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Mileage allowances v stipend and potential tax issues

My business is a startup in US; I am UK based with good UK tax knowledge but not the intricacies of US so I want to try and make sure not digging unnecessary holes with the IRS. We have a US Sales team on a car allowance (monthly fixed) plus a mileage rate paid per business mile travelled (well below IRS rate as we pay an auto allowance). The mileage is then claimed monthly via expenses detailing date / miles /location and reason. My sales team have an issue in that the recording of mileage is time consuming and deflecting from key role (selling) and is unnecessarily burdensome. So looking at options such as (1) monthly fixed stipend for mileage or (2) increase the auto allowance to a higher fixed amount per month (NOTE - neither 1 or 2 will require mileage reports from the sales team) OR (3) simple claim per month from sales team of business miles driven without all the detail of when / where / why. My concern is that in changing I create tax issues for the company and possible tax issues for the individual? Appreciate input on experience here with regard to policies seen in use and tax consequences of change


Title: CFO
Company: C-Suite Services
LinkedIn Profile
(CFO, C-Suite Services) |


Please see my answer on this thread....

I am sure a lot of folks will chime in with options and recommendations but I think the higher perspective is IMHO, we are twisting ourselves into knots. In your case, why the need for a two tiered system? Why the fixed portion and what are it's effects to the employee and the company?

The bottom questions are....What are you trying to accomplish? and are there simpler ways to do it?

Topic Expert
Wayne Spivak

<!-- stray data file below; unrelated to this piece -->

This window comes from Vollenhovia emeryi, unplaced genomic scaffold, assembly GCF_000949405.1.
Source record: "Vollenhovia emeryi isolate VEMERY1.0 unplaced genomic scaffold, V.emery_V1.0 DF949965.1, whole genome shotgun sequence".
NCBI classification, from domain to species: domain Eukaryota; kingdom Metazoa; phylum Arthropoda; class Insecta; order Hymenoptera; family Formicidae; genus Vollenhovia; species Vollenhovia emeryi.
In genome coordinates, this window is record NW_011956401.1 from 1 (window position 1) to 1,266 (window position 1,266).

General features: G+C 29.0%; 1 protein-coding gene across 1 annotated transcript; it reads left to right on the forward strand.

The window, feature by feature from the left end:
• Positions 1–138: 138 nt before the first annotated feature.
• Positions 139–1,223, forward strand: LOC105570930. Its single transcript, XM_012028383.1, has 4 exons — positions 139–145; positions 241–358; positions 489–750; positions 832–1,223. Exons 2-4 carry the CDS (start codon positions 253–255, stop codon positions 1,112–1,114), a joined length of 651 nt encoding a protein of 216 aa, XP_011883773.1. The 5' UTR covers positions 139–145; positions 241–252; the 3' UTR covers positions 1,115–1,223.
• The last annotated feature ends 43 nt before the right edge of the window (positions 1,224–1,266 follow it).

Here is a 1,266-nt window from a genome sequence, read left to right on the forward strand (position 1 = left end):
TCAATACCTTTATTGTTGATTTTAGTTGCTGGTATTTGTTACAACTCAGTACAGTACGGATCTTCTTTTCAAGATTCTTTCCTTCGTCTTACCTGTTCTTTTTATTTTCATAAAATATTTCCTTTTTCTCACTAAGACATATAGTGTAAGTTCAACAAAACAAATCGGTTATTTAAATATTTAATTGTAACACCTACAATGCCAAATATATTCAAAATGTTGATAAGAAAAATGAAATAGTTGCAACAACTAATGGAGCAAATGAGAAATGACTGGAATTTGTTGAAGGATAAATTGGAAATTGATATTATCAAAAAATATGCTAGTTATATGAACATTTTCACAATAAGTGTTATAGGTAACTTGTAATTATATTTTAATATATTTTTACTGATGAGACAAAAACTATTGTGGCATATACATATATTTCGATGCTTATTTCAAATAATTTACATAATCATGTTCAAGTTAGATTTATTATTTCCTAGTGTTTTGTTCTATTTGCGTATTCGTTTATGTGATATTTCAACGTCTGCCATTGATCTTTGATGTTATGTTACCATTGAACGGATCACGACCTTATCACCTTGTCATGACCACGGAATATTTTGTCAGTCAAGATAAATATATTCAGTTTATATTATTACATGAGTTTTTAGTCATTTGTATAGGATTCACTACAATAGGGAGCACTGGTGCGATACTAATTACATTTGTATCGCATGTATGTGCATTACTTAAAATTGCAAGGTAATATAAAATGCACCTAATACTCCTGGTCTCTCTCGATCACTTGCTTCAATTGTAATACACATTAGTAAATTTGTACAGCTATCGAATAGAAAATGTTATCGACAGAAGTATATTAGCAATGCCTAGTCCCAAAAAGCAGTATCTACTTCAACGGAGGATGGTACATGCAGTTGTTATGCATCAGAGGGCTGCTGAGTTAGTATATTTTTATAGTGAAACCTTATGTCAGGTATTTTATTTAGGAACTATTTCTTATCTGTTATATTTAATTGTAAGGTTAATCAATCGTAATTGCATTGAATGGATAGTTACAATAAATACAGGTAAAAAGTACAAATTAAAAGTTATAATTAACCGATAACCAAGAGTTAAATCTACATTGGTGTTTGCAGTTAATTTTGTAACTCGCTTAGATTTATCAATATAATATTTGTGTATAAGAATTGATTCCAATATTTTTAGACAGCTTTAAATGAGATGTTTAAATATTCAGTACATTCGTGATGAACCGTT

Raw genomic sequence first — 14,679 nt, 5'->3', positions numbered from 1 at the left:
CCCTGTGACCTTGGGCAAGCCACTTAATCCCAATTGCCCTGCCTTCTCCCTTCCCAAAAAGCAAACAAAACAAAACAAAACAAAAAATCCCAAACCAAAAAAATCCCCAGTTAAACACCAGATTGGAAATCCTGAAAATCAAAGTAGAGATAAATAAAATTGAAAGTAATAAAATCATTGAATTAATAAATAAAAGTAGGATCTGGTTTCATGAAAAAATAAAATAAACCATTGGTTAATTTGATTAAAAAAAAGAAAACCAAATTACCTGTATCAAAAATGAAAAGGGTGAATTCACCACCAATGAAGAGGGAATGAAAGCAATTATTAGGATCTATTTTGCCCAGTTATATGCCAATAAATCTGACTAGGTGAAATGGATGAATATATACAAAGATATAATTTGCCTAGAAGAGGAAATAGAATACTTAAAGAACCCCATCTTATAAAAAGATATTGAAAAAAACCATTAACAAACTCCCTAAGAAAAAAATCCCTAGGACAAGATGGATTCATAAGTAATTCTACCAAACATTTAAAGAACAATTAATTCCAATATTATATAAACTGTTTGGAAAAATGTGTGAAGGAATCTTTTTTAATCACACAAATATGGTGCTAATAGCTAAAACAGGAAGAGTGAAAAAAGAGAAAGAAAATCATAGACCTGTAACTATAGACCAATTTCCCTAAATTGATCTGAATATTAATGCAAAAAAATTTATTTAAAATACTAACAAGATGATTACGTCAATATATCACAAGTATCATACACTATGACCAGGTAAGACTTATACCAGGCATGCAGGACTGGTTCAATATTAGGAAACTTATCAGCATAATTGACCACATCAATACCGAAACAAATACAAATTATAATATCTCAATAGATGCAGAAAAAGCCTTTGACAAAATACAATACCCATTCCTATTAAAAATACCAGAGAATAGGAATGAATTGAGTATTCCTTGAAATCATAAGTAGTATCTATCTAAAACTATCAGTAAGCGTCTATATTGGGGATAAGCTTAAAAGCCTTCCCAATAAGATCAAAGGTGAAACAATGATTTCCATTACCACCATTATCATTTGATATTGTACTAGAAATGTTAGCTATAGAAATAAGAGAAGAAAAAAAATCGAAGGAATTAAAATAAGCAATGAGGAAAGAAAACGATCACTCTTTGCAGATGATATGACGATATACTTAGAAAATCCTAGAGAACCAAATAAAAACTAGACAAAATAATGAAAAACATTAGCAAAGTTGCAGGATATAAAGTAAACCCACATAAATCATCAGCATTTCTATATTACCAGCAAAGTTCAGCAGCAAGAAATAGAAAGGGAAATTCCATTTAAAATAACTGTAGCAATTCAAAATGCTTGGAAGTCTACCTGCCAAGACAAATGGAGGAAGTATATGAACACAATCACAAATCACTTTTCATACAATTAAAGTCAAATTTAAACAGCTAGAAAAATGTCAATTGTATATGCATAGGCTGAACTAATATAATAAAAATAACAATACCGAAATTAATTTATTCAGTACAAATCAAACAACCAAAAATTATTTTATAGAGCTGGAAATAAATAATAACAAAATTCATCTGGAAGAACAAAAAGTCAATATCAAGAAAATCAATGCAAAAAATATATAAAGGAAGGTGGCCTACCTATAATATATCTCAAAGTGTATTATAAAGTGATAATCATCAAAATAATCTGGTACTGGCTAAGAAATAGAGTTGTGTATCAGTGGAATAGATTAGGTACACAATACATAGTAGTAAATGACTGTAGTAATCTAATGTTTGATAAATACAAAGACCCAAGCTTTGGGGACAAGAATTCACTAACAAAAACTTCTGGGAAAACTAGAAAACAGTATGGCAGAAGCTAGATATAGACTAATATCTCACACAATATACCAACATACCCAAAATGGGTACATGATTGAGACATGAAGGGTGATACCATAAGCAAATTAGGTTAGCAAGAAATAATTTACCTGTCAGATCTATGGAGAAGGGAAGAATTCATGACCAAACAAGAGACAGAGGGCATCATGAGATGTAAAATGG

Title: President & CFO
LinkedIn Profile
(President & CFO, |

Not disagreeing with Emerson, but to your statement of "My sales team have an issue in that the recording of mileage is time consuming..."

I find that statement shows that they are either lazy (there are so many smartphone apps that can tie into a corporate expense report system that are truly inexpensive) or trying to be dishonest.

I have been traveling often. It takes a few minutes for me to enter in expenses (in my application) that my expense reports are the best and simplest to enter into my client's accounting system.

Regardless of which system you use (see Emerson's comment), don't you want to know what your US Sales team is up to?

(Chief Financial Officer) |

Overriding concern is whether this is an "accountable plan" to be deductible for the IRS. If your sales folks refuse to account then it becomes additional taxable income. they will come around..

Topic Expert
Jim Quinlan
Title: CFO, Managing Director
Company: Trinity Group, BlueGold, Genergy, Wellco..
LinkedIn Profile
(CFO, Managing Director, Trinity Group, BlueGold, Genergy, Wellcount) |

We have not reviewed ours in a while, but, from recollection, tax rules do not require the "when and where," just odometer readings or maybe just miles per day, and a certification that such miles were for business purpose.

As the IRS rate is 50+ cents per mile, you could do away with the auto allowance (which is taxable income) and just do a reimbursement at the higher IRS rate and, perhaps, make it work better for them.

Their purpose is to sell, a rather vital function, so, making them happy should make everyone happy.



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